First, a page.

On April 25, 2014 at Carnegie Hall, The Cecilia Chorus of New York presented a concert of four works centered around themes of spiritual exploration, belief and unbelief. Mark Shapiro, music director and conductor of The Cecilia Chorus, explained in the program notes that the evening would present an exploratory voyage through the spiritual cosmos, searching out the individual’s place in the universe. Taken together, the four works constituted a fine affirmation of music’s ability to explore matters of faith.
The concert opened with a good account of Ralph Vaughan Williams’ Toward the Unknown Region (1906). The surprise of the lushness of this piece is that Vaughan Williams wrote music so thoroughly spiritual about a text so pulsingly sensual. The chorus clearly enjoyed singing this work, lavishing enthusiastic care on both its mellifluous subtleties and its symphonic swells. At the beginning of the piece, the chorus seemed in somewhat better control of their material than the orchestra was, but the performance became better and better as it progressed.
Toward the Unknown Region effectively set the context for the rest of the evening, providing a fine introduction to Tom Cipullo’s piece and then to the two familiar pieces by Brahms and Bruckner in the second half.
Johannes Brahms’ 1881 Nanie, written in memory of his close friend, painter Anselm Feuerbach (1829-1880), is based on Friedrich Schiller’s 1799 poem on death and immortality. Brahms’ writing throughout is achingly beautiful; the music is tender and lush. This first-rate performance, characterized by a balanced and graceful partnership of chorus and orchestra, beautifully conveyed Brahms’s understanding of immortality: created and preserved by art, it is a participation in the eternal, and, like the eternal, is both rich and delicate, large and intimate.
Bruckner’s Te Deum concluded the evening. Bruckner’s 1884 setting of the ancient Christian hymn of adoration, supplication and celebration is magisterial and commanding. Although the chorus and orchestra were marvelous in this performance, the soloists were uneven. Tenor Noah Baetge’s expressive and large voice was splendid during those brief passages when he sang alone. Soprano Kristina Bachrach’s and mezzo-soprano Virginie Verrez’s lovely voices were well matched to each other, but, like baritone Michael Anthony McGee’s voice, were simply not strong enough to meet Baetge’s voice. The quartet that begins Te ergo quaesumus sounded at first like a tenor aria accompanied by soprano, mezzo and baritone in the distance. Happily, under Shapiro’s direction, the soloists were sufficiently attentive to each other so that these pronounced balance problems had straightened themselves out by the concluding quartet. The monumental and dramatic conclusion of the Bruckner was bracingly gorgeous.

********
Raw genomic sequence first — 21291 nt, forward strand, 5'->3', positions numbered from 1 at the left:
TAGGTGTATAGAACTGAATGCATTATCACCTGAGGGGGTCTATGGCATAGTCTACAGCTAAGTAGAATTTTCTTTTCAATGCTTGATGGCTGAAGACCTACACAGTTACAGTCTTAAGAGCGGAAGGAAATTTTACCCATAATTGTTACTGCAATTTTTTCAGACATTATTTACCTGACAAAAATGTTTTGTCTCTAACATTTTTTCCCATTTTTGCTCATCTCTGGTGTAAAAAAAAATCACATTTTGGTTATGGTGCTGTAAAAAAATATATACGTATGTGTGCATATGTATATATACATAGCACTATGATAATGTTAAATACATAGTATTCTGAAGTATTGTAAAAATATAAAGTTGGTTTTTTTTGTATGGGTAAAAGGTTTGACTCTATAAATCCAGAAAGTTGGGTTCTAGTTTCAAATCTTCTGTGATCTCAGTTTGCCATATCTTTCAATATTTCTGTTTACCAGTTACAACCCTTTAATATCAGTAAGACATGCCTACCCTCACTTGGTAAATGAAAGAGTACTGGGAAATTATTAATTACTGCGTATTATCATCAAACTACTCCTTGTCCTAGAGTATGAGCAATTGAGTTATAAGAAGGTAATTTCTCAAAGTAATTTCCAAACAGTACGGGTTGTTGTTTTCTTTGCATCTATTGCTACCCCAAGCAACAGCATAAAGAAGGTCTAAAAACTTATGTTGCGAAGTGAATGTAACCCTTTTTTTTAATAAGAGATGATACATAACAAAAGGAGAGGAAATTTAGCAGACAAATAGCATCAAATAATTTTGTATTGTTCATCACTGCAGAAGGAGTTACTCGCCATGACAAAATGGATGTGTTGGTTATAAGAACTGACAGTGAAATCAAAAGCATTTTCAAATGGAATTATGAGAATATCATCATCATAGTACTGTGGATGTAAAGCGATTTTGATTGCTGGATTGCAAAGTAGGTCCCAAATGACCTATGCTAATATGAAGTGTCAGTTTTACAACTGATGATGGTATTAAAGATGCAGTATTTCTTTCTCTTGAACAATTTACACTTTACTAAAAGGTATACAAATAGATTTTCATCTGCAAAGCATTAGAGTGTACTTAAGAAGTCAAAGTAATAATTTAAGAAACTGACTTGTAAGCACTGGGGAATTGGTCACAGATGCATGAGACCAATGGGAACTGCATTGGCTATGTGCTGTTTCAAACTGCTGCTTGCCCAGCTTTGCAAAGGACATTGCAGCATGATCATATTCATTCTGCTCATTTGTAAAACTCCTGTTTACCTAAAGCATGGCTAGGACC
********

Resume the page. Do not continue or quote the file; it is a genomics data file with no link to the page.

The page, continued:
Contained within the fine familiar musical literature of the evening and performed as the second half of the first part of the concert was the exciting premiere of Credo for a Secular City by Tom Cipullo, commissioned by The Cecilia Chorus. Cipullo’s program notes summarize the work’s main subject. It would be a Credo that embraced doubt with equal fervor as belief, Cipullo wrote, but also one that celebrated those things that are our closest link to the truly divine; the beauty of nature, the power of music, and the fundamental goodness of people. Cipullo has indeed succeeded in creating a work that, while affirming neither orthodox faith nor formal agnosticism, nonetheless proclaims the power of thought itself as a manifestation of both creation and creativity.
Cipullo turned to an exceptionally eclectic collection of British and American authors and thinkers for his texts: short passages, poems, aphorisms and observations by Shakespeare, Antoine Leonard Thomas, Llewelyn Powys, Robert Hayden, John Burroughs, Matthew Arnold, Lisel Mueller, Milton, William Sloan Coffin and Edward Hirsch follow each other in quick succession, sometimes sung by the solo baritone and sometimes by the chorus.
Throughout the piece, baritone Michael Anthony McGee was marvelous: he sang with easy command and authority. His voice, though not powerful, is capable of tremendous subtlety and expressivity; according to the various texts’ demands and assumptions, McGee was equally credible as omniscient prophet who knows to wait for the spark from heaven to fall (Interlude 2) and as introspective spiritual seeker who feels the unspeakable desire/ After the knowledge of our buried life (VI. The Buried Life).
The music of Credo for a Secular City is highly referential: the score is dense with direct musical quotes and stylistic allusions to great monuments of sacred choral literature. The libretto, which includes portions of the Nicene Creed and references to Descartes’s attempts to prove the existence of God in addition to poetry and aphorisms, functions almost as a common-place book. In less skilled hands, this material might have a show-off or fancy know-it-all quality to it. But Credo for a Secular City is a mature and accomplished work; its intellectual literacy is part of its very nature.
Cipullo’s writing for both chorus and orchestra is rich and evocative; if the textual conversation of this piece is about faith and belief, its landscape of musical sound is very much about nature’s moods and movements as the context within which people’s thinking and speculations must take place.
The closing chorus, I Was Never Able To Pray, was especially wonderful. In spite of the final poem’s wistful uncertainty of tone and content, the musical conclusion was shaped by both urgent American optimism and graceful sweetness. The warm applause that greeted the composer when he came to the stage to take bows with Shapiro, McGee, chorus and orchestra was well deserved indeed.
The Cecelia Chorus of New York with Orchestra
April 25, 2014
881 Seventh Avenue
New York, NY 10019
The Cecilia Chorus of New York
P. O. Box 421
New York, NY 10150-0421